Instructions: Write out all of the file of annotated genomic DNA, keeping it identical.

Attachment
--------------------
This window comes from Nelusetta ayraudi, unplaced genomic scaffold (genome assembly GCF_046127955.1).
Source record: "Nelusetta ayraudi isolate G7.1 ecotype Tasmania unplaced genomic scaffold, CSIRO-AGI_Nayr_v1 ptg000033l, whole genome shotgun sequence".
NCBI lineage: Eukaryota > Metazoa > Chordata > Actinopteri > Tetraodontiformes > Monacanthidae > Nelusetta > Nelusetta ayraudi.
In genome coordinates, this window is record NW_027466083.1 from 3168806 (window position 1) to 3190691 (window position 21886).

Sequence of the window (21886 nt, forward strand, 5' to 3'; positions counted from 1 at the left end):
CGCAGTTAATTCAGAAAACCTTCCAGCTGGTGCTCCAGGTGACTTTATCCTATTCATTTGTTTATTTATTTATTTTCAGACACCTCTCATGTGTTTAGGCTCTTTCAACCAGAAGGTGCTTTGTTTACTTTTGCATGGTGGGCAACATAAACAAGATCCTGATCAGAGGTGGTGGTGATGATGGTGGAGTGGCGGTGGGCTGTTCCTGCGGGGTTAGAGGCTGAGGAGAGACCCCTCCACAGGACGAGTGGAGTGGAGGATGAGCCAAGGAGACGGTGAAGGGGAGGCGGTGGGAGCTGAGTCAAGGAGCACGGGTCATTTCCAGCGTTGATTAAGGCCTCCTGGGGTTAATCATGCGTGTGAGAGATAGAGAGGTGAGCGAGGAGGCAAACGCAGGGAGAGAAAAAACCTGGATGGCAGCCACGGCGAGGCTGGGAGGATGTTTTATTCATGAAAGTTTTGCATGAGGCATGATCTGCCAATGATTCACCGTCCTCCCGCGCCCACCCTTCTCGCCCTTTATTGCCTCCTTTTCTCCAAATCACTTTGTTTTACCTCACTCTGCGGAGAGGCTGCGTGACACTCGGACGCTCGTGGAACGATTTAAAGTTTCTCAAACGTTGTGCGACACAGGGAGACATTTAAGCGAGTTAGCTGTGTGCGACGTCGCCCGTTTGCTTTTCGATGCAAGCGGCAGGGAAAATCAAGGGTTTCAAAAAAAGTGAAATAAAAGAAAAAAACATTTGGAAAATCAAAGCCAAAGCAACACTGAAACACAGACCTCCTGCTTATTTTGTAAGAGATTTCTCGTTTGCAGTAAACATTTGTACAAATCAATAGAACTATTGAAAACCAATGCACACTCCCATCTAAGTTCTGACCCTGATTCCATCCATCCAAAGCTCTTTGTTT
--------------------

This window comes from Nelusetta ayraudi, unplaced genomic scaffold (genome assembly GCF_046127955.1).
Source record: "Nelusetta ayraudi isolate G7.1 ecotype Tasmania unplaced genomic scaffold, CSIRO-AGI_Nayr_v1 ptg000033l, whole genome shotgun sequence".
NCBI lineage: Eukaryota > Metazoa > Chordata > Actinopteri > Tetraodontiformes > Monacanthidae > Nelusetta > Nelusetta ayraudi.
In genome coordinates, this window is record NW_027466083.1 from 3168806 (window position 1) to 3190691 (window position 21886).

Sequence of the window (21886 nt, forward strand, 5' to 3'; positions counted from 1 at the left end):
CGCAGTTAATTCAGAAAACCTTCCAGCTGGTGCTCCAGGTGACTTTATCCTATTCATTTGTTTATTTATTTATTTTCAGACACCTCTCATGTGTTTAGGCTCTTTCAACCAGAAGGTGCTTTGTTTACTTTTGCATGGTGGGCAACATAAACAAGATCCTGATCAGAGGTGGTGGTGATGATGGTGGAGTGGCGGTGGGCTGTTCCTGCGGGGTTAGAGGCTGAGGAGAGACCCCTCCACAGGACGAGTGGAGTGGAGGATGAGCCAAGGAGACGGTGAAGGGGAGGCGGTGGGAGCTGAGTCAAGGAGCACGGGTCATTTCCAGCGTTGATTAAGGCCTCCTGGGGTTAATCATGCGTGTGAGAGATAGAGAGGTGAGCGAGGAGGCAAACGCAGGGAGAGAAAAAACCTGGATGGCAGCCACGGCGAGGCTGGGAGGATGTTTTATTCATGAAAGTTTTGCATGAGGCATGATCTGCCAATGATTCACCGTCCTCCCGCGCCCACCCTTCTCGCCCTTTATTGCCTCCTTTTCTCCAAATCACTTTGTTTTACCTCACTCTGCGGAGAGGCTGCGTGACACTCGGACGCTCGTGGAACGATTTAAAGTTTCTCAAACGTTGTGCGACACAGGGAGACATTTAAGCGAGTTAGCTGTGTGCGACGTCGCCCGTTTGCTTTTCGATGCAAGCGGCAGGGAAAATCAAGGGTTTCAAAAAAAGTGAAATAAAAGAAAAAAACATTTGGAAAATCAAAGCCAAAGCAACACTGAAACACAGACCTCCTGCTTATTTTGTAAGAGATTTCTCGTTTGCAGTAAACATTTGTACAAATCAATAGAACTATTGAAAACCAATGCACACTCCCATCTAAGTTCTGACCCTGATTCCATCCATCCAAAGCTCTTTGTTT